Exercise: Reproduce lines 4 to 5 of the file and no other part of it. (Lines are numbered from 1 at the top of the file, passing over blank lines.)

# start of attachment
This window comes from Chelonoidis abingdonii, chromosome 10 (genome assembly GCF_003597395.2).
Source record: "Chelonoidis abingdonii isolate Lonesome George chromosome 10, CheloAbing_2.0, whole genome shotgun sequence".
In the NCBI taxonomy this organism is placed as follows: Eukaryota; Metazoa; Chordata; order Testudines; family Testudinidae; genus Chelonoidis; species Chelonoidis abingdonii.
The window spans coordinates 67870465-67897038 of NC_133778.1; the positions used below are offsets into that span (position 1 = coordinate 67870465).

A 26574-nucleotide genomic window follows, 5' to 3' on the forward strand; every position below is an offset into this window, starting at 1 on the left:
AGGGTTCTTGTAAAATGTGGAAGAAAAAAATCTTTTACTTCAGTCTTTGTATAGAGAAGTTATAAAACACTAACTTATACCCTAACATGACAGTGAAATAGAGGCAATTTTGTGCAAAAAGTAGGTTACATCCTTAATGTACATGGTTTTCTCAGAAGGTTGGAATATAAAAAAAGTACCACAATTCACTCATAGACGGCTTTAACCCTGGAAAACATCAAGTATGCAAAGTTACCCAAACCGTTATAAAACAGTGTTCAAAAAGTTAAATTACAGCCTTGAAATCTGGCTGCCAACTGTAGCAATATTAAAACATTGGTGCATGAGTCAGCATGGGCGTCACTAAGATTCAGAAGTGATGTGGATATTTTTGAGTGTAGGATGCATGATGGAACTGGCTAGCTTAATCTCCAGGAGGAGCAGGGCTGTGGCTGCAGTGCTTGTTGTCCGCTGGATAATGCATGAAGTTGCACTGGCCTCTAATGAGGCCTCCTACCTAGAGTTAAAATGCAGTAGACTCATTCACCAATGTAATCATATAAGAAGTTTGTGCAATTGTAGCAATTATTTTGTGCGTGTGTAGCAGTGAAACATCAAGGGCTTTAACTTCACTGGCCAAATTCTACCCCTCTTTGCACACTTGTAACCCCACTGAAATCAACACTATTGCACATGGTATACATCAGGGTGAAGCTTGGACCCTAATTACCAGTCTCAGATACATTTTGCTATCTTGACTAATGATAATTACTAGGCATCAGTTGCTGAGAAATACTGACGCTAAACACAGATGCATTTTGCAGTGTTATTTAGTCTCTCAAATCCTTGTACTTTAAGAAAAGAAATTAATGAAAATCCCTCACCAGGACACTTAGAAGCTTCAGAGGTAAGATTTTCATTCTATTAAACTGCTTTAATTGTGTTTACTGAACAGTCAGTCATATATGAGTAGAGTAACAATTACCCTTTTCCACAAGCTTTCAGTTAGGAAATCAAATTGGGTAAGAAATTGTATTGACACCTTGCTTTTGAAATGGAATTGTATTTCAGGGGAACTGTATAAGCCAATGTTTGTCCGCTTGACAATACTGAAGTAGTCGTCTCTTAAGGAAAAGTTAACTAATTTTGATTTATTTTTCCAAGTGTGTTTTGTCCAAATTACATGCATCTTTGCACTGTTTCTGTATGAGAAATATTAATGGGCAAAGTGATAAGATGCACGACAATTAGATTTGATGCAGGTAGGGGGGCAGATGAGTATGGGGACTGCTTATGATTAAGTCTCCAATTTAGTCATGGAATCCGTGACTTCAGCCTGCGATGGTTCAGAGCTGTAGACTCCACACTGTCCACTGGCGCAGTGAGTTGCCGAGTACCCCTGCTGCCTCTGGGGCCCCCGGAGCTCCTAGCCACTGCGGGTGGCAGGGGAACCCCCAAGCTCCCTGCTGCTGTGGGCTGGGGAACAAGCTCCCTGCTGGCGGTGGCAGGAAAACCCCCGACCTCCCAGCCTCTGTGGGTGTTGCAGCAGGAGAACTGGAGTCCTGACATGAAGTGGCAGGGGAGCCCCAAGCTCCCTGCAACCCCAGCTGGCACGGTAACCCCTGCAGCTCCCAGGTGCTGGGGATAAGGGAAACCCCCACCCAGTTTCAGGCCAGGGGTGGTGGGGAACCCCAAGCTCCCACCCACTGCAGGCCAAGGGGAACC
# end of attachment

The window spans coordinates 67870465-67897038 of NC_133778.1; the positions used below are offsets into that span (position 1 = coordinate 67870465).

A 26574-nucleotide genomic window follows, 5' to 3' on the forward strand; every position below is an offset into this window, starting at 1 on the left: